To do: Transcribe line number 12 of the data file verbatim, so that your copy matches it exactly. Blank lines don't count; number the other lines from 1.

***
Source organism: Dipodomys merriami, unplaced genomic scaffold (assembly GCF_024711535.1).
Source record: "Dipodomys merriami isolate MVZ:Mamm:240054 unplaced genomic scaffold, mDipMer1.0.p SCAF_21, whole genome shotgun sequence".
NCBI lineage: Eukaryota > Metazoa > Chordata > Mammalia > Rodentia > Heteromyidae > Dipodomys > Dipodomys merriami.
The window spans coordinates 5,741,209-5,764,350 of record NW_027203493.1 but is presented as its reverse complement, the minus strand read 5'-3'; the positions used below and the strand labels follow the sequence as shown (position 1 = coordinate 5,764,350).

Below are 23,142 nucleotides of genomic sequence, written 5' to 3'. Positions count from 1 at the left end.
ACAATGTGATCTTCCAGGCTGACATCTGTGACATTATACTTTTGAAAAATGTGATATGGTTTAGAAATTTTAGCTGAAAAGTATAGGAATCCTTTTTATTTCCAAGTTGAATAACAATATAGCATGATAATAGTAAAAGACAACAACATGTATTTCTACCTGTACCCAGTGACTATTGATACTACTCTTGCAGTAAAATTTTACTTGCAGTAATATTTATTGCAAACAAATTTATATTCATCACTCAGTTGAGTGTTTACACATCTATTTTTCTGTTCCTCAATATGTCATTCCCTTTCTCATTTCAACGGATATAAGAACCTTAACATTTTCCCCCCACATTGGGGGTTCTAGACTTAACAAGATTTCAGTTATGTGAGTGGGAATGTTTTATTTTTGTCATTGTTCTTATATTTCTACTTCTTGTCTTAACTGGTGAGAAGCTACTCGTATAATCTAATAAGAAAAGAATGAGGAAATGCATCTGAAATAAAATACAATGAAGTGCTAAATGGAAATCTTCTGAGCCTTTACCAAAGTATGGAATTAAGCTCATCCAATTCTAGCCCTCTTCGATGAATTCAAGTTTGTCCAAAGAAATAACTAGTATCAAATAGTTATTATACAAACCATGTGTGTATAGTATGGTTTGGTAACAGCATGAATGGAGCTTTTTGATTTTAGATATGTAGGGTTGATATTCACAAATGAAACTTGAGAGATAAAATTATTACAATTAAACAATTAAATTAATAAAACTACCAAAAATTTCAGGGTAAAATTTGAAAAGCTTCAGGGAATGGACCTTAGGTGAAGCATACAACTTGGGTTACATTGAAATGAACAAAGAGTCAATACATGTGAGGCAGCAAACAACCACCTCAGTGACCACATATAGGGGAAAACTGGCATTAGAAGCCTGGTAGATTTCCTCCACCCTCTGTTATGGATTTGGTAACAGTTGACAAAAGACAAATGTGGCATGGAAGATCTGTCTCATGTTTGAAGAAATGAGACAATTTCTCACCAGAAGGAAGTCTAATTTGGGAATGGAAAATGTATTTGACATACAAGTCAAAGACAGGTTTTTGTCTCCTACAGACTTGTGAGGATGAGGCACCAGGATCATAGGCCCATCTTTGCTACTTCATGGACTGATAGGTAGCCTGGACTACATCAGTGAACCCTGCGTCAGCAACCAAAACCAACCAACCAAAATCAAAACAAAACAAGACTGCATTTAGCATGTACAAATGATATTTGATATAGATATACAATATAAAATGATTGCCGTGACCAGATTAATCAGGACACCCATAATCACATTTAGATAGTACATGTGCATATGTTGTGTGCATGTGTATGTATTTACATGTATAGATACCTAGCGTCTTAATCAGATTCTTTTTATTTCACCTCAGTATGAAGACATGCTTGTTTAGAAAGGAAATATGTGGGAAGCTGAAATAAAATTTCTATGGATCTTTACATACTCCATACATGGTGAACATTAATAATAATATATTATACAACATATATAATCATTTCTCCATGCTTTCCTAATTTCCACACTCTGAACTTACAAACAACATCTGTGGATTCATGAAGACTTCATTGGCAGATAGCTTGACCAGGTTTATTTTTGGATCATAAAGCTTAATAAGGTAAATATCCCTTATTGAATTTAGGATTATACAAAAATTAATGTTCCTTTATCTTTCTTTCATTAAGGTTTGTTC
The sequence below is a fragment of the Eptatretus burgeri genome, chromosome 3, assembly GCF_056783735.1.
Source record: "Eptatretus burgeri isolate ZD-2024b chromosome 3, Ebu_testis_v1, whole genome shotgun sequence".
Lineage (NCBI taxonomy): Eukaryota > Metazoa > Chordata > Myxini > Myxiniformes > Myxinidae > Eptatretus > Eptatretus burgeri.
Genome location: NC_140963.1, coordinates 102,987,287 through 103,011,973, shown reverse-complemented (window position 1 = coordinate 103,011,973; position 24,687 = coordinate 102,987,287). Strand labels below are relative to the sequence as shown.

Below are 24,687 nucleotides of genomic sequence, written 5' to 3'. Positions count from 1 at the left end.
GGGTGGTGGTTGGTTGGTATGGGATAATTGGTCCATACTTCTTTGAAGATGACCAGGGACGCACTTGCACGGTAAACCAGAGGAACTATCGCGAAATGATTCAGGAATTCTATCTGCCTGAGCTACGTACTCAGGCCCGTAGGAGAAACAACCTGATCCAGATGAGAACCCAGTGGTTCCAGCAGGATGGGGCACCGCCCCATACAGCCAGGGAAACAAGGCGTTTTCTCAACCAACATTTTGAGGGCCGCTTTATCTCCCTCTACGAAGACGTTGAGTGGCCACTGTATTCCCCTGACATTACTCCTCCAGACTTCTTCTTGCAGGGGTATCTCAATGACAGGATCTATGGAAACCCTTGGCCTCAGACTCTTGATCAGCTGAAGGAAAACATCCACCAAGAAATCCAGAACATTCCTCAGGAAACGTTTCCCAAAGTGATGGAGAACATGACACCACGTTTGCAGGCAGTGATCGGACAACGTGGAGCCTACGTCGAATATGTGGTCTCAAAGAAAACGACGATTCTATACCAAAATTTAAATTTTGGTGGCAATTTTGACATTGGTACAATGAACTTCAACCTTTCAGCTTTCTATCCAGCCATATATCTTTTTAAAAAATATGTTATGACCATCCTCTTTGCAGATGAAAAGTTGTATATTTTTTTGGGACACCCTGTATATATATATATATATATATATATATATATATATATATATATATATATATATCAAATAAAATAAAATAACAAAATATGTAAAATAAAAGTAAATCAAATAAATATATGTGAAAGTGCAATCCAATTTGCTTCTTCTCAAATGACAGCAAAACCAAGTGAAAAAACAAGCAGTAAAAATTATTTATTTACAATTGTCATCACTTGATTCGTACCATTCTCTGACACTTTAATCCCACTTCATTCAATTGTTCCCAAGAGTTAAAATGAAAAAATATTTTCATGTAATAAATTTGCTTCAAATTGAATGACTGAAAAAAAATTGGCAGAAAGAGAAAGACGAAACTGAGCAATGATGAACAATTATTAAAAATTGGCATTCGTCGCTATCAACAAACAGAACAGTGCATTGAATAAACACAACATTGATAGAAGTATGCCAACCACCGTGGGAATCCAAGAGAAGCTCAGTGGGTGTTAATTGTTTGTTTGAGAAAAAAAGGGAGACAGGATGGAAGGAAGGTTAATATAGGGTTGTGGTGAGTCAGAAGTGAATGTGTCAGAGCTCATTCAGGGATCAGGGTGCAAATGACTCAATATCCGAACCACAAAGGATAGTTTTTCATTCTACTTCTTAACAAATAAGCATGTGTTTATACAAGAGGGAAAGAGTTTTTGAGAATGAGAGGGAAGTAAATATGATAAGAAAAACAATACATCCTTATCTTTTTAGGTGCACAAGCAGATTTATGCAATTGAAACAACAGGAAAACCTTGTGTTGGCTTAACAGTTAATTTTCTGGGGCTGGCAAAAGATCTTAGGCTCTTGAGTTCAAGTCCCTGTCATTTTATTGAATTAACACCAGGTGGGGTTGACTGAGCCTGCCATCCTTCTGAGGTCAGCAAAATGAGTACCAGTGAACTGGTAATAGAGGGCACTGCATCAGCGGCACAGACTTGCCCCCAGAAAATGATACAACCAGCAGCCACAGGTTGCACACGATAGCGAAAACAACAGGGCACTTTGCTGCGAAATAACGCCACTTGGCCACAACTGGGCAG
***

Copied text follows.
GGGTGGTGGTTGGTTGGTATGGGATAATTGGTCCATACTTCTTTGAAGATGACCAGGGACGCACTTGCACGGTAAACCAGAGGAACTATCGCGAAATGATTCAGGAATTCTATCTGCCTGAGCTACGTACTCAGGCCCGTAGGAGAAACAACCTGATCCAGATGAGAACCCAGTGGTTCCAGCAGGATGGGGCACCGCCCCATACAGCCAGGGAAACAAGGCGTTTTCTCAACCAACATTTTGAGGGCCGCTTTATCTCCCTCTACGAAGACGTTGAGTGGCCACTGTATTCCCCTGACATTACTCCTCCAGACTTCTTCTTGCAGGGGTATCTCAATGACAGGATCTATGGAAACCCTTGGCCTCAGACTCTTGATCAGCTGAAGGAAAACATCCACCAAGAAATCCAGAACATTCCTCAGGAAACGTTTCCCAAAGTGATGGAGAACATGACACCACGTTTGCAGGCAGTGATCGGACAACGTGGAGCCTACGTCGAATATGTGGTCTCAAAGAAAACGACGATTCTATACCAAAATTTAAATTTTGGTGGCAATTTTGACATTGGTACAATGAACTTCAACCTTTCAGCTTTCTATCCAGCCATATATCTTTTTAAAAAATATGTTATGACCATCCTCTTTGCAGATGAAAAGTTGTATATTTTTTTGGGACACCCTGTATATATATATATATATATATATATATATATATATATATATATATATATATATCAAATAAAATAAAATAACAAAATATGTAAAATAAAAGTAAATCAAATAAATATATGTGAAAGTGCAATCCAATTTGCTTCTTCTCAAATGACAGCAAAACCAAGTGAAAAAACAAGCAGTAAAAATTATTTATTTACAATTGTCATCACTTGATTCGTACCATTCTCTGACACTTTAATCCCACTTCATTCAATTGTTCCCAAGAGTTAAAATGAAAAAATATTTTCATGTAATAAATTTGCTTCAAATTGAATGACTGAAAAAAAATTGGCAGAAAGAGAAAGACGAAACTGAGCAATGATGAACAATTATTAAAAATTGGCATTCGTCGCTATCAACAAACAGAACAGTGCATTGAATAAACACAACATTGATAGAAGTATGCCAACCACCGTGGGAATCCAAGAGAAGCTCAGTGGGTGTTAATTGTTTGTTTGAGAAAAAAAGGGAGACAGGATGGAAGGAAGGTTAATATAGGGTTGTGGTGAGTCAGAAGTGAATGTGTCAGAGCTCATTCAGGGATCAGGGTGCAAATGACTCAATATCCGAACCACAAAGGATAGTTTTTCATTCTACTTCTTAACAAATAAGCATGTGTTTATACAAGAGGGAAAGAGTTTTTGAGAATGAGAGGGAAGTAAATATGATAAGAAAAACAATACATCCTTATCTTTTTAGGTGCACAAGCAGATTTATGCAATTGAAACAACAGGAAAACCTTGTGTTGGCTTAACAGTTAATTTTCTGGGGCTGGCAAAAGATCTTAGGCTCTTGAGTTCAAGTCCCTGTCATTTTATTGAATTAACACCAGGTGGGGTTGACTGAGCCTGCCATCCTTCTGAGGTCAGCAAAATGAGTACCAGTGAACTGGTAATAGAGGGCACTGCATCAGCGGCACAGACTTGCCCCCAGAAAATGATACAACCAGCAGCCACAGGTTGCACACGATAGCGAAAACAACAGGGCACTTTGCTGCGAAATAACGCCACTTGGCCACAACTGGGCAG